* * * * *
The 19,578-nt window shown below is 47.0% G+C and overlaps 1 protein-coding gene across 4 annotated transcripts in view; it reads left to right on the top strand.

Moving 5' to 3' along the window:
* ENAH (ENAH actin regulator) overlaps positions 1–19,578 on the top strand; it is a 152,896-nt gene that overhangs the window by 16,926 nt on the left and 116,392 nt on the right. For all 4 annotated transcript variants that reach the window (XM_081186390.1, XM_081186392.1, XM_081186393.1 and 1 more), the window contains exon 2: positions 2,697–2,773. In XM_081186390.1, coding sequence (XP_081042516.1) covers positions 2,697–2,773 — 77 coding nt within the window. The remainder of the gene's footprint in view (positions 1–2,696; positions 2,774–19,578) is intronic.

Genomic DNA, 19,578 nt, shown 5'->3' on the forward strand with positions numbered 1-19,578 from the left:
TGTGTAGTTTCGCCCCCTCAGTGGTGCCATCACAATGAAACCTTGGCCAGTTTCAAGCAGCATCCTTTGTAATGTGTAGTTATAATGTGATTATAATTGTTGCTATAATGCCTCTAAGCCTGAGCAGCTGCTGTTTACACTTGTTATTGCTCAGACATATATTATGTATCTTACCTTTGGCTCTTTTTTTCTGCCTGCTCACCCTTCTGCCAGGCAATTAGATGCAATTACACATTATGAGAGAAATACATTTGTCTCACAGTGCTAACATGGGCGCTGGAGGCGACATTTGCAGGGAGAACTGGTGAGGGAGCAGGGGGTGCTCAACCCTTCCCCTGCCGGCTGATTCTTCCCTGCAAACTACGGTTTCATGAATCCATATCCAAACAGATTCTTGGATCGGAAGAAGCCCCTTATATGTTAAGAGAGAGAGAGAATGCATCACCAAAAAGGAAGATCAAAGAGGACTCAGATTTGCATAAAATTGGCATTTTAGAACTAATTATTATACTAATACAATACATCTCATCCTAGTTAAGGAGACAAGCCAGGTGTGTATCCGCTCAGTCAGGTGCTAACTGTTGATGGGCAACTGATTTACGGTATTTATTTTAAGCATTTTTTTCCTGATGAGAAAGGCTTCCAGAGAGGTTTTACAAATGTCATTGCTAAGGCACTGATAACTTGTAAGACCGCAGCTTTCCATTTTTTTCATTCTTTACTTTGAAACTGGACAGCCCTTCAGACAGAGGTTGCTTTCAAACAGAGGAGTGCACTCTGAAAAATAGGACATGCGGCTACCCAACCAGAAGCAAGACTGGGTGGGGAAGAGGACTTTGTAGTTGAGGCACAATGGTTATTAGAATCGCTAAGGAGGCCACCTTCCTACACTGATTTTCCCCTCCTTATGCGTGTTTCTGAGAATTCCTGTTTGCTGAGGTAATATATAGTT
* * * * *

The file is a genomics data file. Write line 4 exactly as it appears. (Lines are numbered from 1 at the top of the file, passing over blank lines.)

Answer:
Genomic DNA, 19,578 nt, shown 5'->3' on the forward strand with positions numbered 1-19,578 from the left: